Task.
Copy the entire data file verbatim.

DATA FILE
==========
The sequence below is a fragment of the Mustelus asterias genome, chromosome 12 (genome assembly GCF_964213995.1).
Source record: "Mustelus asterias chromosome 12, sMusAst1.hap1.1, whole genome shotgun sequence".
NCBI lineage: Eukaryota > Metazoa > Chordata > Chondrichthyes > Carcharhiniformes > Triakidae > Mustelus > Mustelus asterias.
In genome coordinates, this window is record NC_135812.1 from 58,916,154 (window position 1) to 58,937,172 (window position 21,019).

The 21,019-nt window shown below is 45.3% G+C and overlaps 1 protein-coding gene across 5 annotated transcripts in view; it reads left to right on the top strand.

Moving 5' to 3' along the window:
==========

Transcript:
The sequence below is a fragment of the Mustelus asterias genome, chromosome 12 (genome assembly GCF_964213995.1).
Source record: "Mustelus asterias chromosome 12, sMusAst1.hap1.1, whole genome shotgun sequence".
NCBI lineage: Eukaryota > Metazoa > Chordata > Chondrichthyes > Carcharhiniformes > Triakidae > Mustelus > Mustelus asterias.
In genome coordinates, this window is record NC_135812.1 from 58,916,154 (window position 1) to 58,937,172 (window position 21,019).

The 21,019-nt window shown below is 45.3% G+C and overlaps 1 protein-coding gene across 5 annotated transcripts in view; it reads left to right on the top strand.

Moving 5' to 3' along the window: